Sarah jumped in, “Oh, so you’re making a horror film?… With the… innards and all.”

Jeremy chuckled. Though Sarah thought for a moment that she maybe noticed a hint of condescension in that chuckle.

Jeremy continued, “Well, let us hope that it does not turn out to be so. Regardless, I truly feel that I write the sorts of characters that actors can really sink their teeth into, as it were.”

Sarah controlled the impulse to respond, “It were!” Instead she said, “That’s great. Any role that you can really dig into is great.”

“Yes,” he responded, “I do believe so. Actors, it seems to me, derive gratification from plumbing emotional depths. I noticed, for instance, that those in class seemed envious that you were to portray a suicide. Along those lines, the part I envision for you is a young woman who is the definition of complexity. I’ve not completed writing this character, but I see her as running the gamut of human emotions.”

Sarah leaned back in her comfy chair. She was liking this. The guy may talk a bit funny, but she really liked his ideas. She said, “Well, so far I like it.”

“Good,” he replied, “because I need an actor for this role who is both competent and confident. You strike me as a confident actor.”

“Confident” wasn’t really a word that Sarah usually associated with herself. But, hey, what the hell, if she could act then she could act confident. Right? And just to prove the point she confidently took a swig of her coffee.

“And,” Jeremy continued, “you will need that confidence, as I am envisioning for your character a very intense monologue, delivered entirely in the nude.”

Sarah coughed up her coffee. “What?” she sputtered.

“A very intense monologue. Extraordinarily intense. And performing it in the nude would simply push the intensity level even further.”

“Oh, I’m sure it would,” she said, “but I’m… I’m not really one for that kind of thing.”

“You’re hesitant about nudity?”

“Hesitant? I think it’s more along the lines of ‘no friggin’ way.’”

Jeremy continued, “There should be no shame in nudity. It is our most natural state.”

“Uh-huh. Look around this room Jeremy. Do you see anyone in their ‘most natural state?’”

Jeremy paused and looked at her thoughtfully. He pondered her. Then his eyes quite noticeably went down to her breasts. He said, “You should not be ashamed. You have a very nice figure.”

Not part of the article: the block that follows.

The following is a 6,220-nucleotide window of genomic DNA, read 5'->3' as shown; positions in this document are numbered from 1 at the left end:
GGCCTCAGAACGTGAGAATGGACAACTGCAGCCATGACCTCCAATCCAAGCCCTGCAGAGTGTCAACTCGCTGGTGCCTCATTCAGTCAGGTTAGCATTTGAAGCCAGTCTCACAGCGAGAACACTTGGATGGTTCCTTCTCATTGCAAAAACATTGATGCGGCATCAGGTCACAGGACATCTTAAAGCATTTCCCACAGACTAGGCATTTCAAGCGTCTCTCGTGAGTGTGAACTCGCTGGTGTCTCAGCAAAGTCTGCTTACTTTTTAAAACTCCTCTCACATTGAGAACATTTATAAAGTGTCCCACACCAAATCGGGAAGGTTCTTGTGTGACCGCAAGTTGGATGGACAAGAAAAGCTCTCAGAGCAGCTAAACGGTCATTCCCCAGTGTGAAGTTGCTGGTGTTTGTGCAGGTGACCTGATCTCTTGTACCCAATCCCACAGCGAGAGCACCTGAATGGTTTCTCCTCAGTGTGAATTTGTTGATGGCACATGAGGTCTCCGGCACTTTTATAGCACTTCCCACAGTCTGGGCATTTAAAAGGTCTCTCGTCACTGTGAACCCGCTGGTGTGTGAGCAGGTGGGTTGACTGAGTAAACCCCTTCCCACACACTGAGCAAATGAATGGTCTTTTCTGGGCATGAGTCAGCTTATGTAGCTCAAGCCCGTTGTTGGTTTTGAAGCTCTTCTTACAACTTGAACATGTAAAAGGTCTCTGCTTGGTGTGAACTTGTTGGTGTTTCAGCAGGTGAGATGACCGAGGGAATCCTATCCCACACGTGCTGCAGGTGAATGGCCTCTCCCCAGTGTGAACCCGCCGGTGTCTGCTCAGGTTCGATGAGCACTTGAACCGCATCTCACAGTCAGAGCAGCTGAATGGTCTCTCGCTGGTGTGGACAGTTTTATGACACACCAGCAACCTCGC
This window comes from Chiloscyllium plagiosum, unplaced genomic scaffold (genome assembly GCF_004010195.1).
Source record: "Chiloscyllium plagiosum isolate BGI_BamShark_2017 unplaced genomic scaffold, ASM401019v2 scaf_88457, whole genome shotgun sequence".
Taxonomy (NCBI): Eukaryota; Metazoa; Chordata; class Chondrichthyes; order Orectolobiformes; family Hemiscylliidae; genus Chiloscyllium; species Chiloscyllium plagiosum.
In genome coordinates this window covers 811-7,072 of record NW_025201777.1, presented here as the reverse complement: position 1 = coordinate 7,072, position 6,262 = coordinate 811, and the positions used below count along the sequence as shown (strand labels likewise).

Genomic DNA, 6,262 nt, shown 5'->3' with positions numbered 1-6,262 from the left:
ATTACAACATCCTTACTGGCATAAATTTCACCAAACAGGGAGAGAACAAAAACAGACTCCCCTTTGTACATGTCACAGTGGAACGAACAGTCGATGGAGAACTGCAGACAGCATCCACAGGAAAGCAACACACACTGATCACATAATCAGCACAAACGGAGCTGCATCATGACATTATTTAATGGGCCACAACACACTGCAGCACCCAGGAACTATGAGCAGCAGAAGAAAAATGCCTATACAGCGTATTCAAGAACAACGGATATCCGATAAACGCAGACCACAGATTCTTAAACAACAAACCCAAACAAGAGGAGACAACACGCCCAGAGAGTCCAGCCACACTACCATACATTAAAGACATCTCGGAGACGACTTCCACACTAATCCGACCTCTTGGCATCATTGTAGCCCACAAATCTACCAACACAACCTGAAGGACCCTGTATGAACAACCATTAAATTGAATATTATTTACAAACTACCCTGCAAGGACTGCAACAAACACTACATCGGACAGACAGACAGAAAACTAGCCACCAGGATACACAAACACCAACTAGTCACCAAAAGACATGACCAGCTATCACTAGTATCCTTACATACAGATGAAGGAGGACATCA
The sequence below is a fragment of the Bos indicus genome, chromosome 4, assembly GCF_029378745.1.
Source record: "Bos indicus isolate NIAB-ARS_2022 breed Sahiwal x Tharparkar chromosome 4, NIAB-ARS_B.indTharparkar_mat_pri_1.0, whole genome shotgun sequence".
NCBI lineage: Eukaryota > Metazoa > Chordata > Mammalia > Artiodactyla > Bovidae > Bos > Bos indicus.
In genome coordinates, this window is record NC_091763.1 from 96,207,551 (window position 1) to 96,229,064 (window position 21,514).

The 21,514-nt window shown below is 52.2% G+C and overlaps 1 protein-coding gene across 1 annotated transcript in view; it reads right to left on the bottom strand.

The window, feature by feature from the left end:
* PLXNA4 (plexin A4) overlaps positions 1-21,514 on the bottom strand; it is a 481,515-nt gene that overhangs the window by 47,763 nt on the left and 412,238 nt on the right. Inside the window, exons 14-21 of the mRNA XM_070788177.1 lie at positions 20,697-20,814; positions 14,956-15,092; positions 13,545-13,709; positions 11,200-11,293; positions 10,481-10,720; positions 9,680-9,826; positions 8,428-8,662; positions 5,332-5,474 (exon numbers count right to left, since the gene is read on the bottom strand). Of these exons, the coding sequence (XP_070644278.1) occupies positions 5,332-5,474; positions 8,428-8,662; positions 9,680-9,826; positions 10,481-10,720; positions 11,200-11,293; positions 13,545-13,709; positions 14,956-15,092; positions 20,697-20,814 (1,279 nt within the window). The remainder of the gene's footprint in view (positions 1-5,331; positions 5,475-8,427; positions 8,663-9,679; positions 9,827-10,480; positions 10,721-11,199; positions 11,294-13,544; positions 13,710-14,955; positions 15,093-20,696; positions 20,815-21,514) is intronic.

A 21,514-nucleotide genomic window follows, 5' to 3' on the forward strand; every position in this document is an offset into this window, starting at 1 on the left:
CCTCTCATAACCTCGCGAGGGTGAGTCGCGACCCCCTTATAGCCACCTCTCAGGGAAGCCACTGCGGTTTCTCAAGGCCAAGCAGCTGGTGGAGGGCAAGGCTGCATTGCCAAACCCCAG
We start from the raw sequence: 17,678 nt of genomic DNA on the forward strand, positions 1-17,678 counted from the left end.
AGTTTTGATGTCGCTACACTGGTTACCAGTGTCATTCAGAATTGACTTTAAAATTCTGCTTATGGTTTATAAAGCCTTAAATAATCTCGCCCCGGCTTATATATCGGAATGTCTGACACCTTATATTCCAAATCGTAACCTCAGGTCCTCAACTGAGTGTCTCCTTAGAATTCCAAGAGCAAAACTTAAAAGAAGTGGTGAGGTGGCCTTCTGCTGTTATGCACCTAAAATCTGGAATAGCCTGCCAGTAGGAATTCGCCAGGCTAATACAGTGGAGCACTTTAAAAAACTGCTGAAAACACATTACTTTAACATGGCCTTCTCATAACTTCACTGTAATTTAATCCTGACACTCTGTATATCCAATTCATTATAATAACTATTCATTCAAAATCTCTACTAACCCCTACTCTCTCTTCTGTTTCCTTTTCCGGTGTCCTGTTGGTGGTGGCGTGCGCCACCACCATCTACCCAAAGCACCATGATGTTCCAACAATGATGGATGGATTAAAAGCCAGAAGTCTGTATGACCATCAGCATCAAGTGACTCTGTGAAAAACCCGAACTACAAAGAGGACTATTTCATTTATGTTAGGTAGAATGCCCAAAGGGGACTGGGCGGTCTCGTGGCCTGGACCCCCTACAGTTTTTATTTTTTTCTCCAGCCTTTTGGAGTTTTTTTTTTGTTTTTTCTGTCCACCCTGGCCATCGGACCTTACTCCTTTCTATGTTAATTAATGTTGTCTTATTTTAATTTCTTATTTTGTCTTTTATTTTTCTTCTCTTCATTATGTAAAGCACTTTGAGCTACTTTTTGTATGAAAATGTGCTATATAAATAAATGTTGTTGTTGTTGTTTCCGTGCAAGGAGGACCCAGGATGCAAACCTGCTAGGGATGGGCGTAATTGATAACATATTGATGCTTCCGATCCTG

Sarah put her hand over her eyes and began to laugh. A ‘nice figure?’ Oh God. First she has one guy who thinks she’s too ugly to deserve a name and now another who wants her naked.

Why was it she wanted to be in this business again?

“Look,” she said, “I understand what you’re saying. But I can’t do that. I’m flattered that you’d like me in this part but if it absolutely has to be nude… I just can’t do that.”

“But the intensity Sarah.”

“I’m sure. Yes. But I can’t”

“I see. Well… I admit that I am at a crossroads then. I would like you in this part but I also feel that the writer/director is an artist, and that an artist should not compromise his vision.”

“In this town?” she blurted out before she could stop herself.

“Yes, well,” he began, then paused — a long, long, awkward pause. After which he stood up and said, “Well, I thank you for your time Sarah. And I look forward to your next performance in class.”

And with that he walked across the room and out the door without so much as a glance back at her.


*The printed version of non-Hollywood follows a different character in its next chapter. You can read the book in that orderif you prefer, or scroll down to see the next chapters starring Sarah.

[ of just skip ahead to Chapter 32 ]

Great writer of character-driven stories; but a really bad actor

There are many who would claim that the real purpose of acting class is not to learn acting, but rather to network with other actors.